This week marks the official first week of summer vacation. Those of you with kids might share my mixed emotions of having the kids home all day. On the plus side there's no need to rush out the door in the morning to get them to school on time, on the other hand, it also means that the house gets more messy and there's less time for myself. Which means that in order to keep my "cool", I need my self care practices more than ever!
Summer season is considered to be the pitta time of year because it is governed by the elemental qualities of fire. This means that the qualities of heat, expansion, dryness and movement predominate. In excess these qualities create a recipe for irritability, anger, criticism, impatience, and a hot temper. Physically it shows up as skin rashes or breakouts, heartburn, and itchy eyes.
I love Ayurveda because once you understand the basic principles, it's very intuitive and common sense. The most basic principle is that like increases like and opposites balance. So in order to avoid the negative effects of too much fire, we need to bring in the opposing qualities to find balance. Read more about pitta balancing tips here.
With the kids home for summer, I've found it even more important to make sure that I'm getting what I need so that I can not only be fully present for them, but also enjoy the long days filled with origami making sessions and water balloon fights. This means sticking to my morning routine of yoga and meditation, planning my days (although somewhat more loosely), and retiring early so that I can enjoy reading in bed before getting a good night's sleep.
Over the past few years I've come to love my morning and evening routines because they bookend my days and create a backdrop of grounding and calm that I've found invaluable as a parent (and wife, teacher, friend, coach, and daughter). Many of us wear so many hats and are often in service of so many others – our friends, our family, our work that we often put ourselves last on the list (if we make it on the list at all).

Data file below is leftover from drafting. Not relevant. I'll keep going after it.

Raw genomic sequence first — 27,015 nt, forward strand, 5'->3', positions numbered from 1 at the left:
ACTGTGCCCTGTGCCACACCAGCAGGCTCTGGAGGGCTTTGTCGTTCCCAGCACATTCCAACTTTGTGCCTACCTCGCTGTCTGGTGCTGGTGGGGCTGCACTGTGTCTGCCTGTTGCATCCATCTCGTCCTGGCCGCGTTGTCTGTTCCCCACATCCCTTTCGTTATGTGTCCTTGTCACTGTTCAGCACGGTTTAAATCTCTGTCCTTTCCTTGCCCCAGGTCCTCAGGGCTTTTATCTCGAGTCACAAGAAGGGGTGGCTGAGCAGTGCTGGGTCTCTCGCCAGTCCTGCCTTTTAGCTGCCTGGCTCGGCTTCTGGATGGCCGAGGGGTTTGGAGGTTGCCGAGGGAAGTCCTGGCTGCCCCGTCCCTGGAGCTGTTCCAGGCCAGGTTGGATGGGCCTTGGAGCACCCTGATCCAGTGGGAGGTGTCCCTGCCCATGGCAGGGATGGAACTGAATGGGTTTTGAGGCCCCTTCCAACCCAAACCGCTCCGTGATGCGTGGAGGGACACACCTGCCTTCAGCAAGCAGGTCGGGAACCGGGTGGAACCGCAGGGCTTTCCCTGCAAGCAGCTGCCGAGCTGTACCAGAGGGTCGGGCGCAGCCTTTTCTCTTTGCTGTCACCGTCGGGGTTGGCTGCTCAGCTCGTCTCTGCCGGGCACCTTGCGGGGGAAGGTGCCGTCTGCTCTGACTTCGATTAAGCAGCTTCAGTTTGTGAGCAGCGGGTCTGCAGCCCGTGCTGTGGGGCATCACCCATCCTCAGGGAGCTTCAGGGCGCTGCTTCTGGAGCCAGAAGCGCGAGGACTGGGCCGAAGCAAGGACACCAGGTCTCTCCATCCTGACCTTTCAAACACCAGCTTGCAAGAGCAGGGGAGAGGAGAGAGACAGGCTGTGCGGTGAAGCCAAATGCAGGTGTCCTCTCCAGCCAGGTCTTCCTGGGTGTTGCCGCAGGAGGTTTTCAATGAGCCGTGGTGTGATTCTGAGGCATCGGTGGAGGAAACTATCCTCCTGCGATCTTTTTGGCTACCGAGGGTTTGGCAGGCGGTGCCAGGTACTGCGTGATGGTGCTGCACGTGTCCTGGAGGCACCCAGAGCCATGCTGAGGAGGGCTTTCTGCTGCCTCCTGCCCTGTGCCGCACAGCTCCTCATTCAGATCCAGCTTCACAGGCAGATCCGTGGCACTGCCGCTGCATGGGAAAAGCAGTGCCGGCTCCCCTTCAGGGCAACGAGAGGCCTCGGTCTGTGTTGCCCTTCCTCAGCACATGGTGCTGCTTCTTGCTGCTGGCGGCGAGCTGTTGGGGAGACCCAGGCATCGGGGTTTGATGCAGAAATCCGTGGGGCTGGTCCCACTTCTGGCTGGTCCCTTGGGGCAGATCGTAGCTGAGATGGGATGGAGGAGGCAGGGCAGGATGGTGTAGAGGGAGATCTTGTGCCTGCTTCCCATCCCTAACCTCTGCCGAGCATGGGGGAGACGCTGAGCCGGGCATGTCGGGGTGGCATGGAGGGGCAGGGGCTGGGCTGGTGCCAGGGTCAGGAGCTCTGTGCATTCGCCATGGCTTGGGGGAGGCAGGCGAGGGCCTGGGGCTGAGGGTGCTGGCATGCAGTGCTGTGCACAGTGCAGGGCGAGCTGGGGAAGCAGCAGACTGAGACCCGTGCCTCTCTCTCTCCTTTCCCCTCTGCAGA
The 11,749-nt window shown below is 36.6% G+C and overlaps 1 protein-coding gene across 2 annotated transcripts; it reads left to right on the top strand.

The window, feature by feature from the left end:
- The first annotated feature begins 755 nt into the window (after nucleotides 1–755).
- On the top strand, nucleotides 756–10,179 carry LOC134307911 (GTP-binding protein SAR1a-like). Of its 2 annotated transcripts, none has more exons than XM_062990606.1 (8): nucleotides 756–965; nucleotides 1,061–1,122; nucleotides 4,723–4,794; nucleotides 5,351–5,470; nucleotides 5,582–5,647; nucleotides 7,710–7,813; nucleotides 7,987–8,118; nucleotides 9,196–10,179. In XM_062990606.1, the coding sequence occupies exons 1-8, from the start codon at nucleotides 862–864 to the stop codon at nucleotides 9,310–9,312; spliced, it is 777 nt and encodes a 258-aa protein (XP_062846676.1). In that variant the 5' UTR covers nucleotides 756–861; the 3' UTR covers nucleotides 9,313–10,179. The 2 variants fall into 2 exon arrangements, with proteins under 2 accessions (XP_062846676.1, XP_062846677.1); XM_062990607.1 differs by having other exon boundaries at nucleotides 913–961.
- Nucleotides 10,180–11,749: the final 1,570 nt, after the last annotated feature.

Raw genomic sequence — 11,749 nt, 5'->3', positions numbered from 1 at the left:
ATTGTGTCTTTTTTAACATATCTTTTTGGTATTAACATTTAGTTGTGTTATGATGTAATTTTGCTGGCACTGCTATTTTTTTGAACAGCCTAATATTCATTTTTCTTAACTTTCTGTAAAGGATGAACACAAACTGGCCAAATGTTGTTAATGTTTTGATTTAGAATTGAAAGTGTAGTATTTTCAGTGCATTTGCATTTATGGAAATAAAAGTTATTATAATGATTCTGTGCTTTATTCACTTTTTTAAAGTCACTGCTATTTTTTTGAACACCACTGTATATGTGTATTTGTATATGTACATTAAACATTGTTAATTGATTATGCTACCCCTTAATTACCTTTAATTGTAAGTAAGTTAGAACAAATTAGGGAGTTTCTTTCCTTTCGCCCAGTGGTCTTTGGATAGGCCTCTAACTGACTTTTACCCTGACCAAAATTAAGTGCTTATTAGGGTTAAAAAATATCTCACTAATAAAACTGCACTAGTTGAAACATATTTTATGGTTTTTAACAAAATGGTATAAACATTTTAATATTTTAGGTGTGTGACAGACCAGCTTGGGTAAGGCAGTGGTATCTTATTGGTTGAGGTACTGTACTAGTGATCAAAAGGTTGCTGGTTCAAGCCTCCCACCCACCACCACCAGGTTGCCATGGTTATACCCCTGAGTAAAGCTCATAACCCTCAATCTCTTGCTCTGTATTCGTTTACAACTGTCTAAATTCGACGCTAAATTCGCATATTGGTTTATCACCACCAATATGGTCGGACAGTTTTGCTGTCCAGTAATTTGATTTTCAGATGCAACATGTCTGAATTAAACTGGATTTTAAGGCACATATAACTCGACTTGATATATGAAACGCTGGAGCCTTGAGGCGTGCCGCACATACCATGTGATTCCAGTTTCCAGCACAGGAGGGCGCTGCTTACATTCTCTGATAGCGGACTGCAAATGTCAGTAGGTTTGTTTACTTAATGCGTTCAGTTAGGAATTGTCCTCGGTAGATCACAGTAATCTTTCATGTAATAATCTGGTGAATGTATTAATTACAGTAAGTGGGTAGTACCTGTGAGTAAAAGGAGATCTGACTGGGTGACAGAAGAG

Over the past few years of working with people to uplevel their self care practices, the more I notice that our lack of self care arises from our lack of self worth disguised as "not enough time". Many of us have a limiting belief that once we take care of everyone else and everything that needs taking care of, there's no time left for us. We hide behind this notion as an excuse to not stand up for our own needs and desires. We tell ourselves that we're being selfless by putting other people's needs before ours.
This way of thinking has got to change.
I'm currently reading The Code of an Extraordinary Mind by Vishen Lakhiani. He urges us to not worry about being selfish and to follow our heart.
"Some say the heart is the most selfish organ in the body because it keeps all the good blood for itself. It takes in all the good blood, the most oxygenated blood, and then distributes the rest to every other organ...
But if the heart didn't keep the good blood for itself, the heart would die. And if the heart died, it would take every other organ with it. The liver, the kidneys, the brain."
It would be selfish for the heart NOT to take the good blood for itself. So we too, need to take care of ourselves first.
What's so cool about the process of guiding others into their own self care habits, is that self-worth follows the self care. I've observed amazing transformations of students standing stronger in their power and learning to trust themselves more after implementing simple self care practices. I've watched members let go of abusive relationships, follow their passions and learn to love themselves more. They have more patience for their kids, feel more ease in their day-to-day lives and begin to prioritize what they need.